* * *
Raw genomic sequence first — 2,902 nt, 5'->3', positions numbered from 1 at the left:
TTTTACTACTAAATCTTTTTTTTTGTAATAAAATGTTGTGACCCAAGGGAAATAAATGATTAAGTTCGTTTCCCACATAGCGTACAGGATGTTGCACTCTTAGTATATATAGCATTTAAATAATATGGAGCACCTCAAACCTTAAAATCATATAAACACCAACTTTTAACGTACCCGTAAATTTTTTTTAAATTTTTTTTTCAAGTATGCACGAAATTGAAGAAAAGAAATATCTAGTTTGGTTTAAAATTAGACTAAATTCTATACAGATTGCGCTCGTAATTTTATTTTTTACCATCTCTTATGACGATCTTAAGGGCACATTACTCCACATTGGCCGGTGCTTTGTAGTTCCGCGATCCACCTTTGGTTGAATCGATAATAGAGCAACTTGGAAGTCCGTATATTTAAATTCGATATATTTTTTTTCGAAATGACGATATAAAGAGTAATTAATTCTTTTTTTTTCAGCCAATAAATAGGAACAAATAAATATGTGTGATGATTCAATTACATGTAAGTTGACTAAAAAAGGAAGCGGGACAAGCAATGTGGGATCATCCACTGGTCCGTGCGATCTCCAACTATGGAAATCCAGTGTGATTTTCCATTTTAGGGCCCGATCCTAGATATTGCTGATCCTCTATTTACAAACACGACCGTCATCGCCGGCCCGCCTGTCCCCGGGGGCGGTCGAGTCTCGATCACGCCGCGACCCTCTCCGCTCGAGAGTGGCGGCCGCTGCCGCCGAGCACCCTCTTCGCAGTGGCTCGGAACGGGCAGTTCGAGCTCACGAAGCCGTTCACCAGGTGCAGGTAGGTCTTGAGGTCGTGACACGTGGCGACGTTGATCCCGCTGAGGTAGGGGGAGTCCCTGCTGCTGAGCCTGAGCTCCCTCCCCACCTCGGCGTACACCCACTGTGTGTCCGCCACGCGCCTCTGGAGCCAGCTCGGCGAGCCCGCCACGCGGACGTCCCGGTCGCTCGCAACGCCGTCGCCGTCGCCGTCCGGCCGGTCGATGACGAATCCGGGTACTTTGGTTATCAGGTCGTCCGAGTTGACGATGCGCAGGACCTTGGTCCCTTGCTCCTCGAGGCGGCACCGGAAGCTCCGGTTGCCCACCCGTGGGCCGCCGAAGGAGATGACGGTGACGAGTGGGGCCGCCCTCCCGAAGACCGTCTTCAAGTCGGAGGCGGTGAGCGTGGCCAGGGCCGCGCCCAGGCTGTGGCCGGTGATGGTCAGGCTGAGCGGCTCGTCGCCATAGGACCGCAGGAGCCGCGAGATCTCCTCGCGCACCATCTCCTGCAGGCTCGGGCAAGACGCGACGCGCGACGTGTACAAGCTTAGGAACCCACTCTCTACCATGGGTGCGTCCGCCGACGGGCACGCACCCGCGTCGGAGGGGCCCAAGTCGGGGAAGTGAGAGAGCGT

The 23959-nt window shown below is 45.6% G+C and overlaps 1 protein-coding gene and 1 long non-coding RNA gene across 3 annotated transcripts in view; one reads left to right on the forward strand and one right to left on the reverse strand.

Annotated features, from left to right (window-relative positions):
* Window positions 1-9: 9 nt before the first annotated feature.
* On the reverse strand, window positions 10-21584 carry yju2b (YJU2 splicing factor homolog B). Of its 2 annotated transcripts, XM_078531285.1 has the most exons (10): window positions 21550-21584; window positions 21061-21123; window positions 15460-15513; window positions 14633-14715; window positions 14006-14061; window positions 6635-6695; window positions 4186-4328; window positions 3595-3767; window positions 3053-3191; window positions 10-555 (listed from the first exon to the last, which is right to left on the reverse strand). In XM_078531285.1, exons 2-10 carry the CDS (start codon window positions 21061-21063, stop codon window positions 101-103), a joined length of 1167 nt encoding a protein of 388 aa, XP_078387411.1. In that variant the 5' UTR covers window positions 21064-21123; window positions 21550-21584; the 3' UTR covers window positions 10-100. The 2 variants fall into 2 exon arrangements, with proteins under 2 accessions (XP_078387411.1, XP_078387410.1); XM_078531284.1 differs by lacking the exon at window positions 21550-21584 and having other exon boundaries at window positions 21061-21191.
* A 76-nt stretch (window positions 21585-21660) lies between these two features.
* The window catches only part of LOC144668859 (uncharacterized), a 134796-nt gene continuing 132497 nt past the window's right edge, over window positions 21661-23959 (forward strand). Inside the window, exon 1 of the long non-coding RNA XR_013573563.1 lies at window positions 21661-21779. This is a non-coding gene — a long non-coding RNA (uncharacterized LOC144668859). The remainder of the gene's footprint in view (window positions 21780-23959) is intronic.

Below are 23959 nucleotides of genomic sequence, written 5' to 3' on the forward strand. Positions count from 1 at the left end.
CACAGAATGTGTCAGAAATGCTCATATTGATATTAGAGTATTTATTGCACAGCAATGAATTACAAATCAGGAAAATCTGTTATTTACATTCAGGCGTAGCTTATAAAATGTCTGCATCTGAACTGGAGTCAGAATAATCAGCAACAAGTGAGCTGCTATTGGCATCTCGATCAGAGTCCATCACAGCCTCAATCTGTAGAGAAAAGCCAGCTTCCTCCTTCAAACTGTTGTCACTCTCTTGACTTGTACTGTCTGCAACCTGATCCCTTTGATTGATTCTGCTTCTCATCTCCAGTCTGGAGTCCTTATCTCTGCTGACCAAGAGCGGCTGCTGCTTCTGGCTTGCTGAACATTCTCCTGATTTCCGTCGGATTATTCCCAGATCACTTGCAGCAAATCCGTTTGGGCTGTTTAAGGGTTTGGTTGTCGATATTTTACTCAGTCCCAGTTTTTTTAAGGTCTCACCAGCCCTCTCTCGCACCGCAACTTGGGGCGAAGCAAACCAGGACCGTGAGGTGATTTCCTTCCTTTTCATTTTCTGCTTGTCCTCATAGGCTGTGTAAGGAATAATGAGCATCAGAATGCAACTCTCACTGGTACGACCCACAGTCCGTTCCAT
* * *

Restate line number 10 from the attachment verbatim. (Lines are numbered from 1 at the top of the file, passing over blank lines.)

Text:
CACAGAATGTGTCAGAAATGCTCATATTGATATTAGAGTATTTATTGCACAGCAATGAATTACAAATCAGGAAAATCTGTTATTTACATTCAGGCGTAGCTTATAAAATGTCTGCATCTGAACTGGAGTCAGAATAATCAGCAACAAGTGAGCTGCTATTGGCATCTCGATCAGAGTCCATCACAGCCTCAATCTGTAGAGAAAAGCCAGCTTCCTCCTTCAAACTGTTGTCACTCTCTTGACTTGTACTGTCTGCAACCTGATCCCTTTGATTGATTCTGCTTCTCATCTCCAGTCTGGAGTCCTTATCTCTGCTGACCAAGAGCGGCTGCTGCTTCTGGCTTGCTGAACATTCTCCTGATTTCCGTCGGATTATTCCCAGATCACTTGCAGCAAATCCGTTTGGGCTGTTTAAGGGTTTGGTTGTCGATATTTTACTCAGTCCCAGTTTTTTTAAGGTCTCACCAGCCCTCTCTCGCACCGCAACTTGGGGCGAAGCAAACCAGGACCGTGAGGTGATTTCCTTCCTTTTCATTTTCTGCTTGTCCTCATAGGCTGTGTAAGGAATAATGAGCATCAGAATGCAACTCTCACTGGTACGACCCACAGTCCGTTCCAT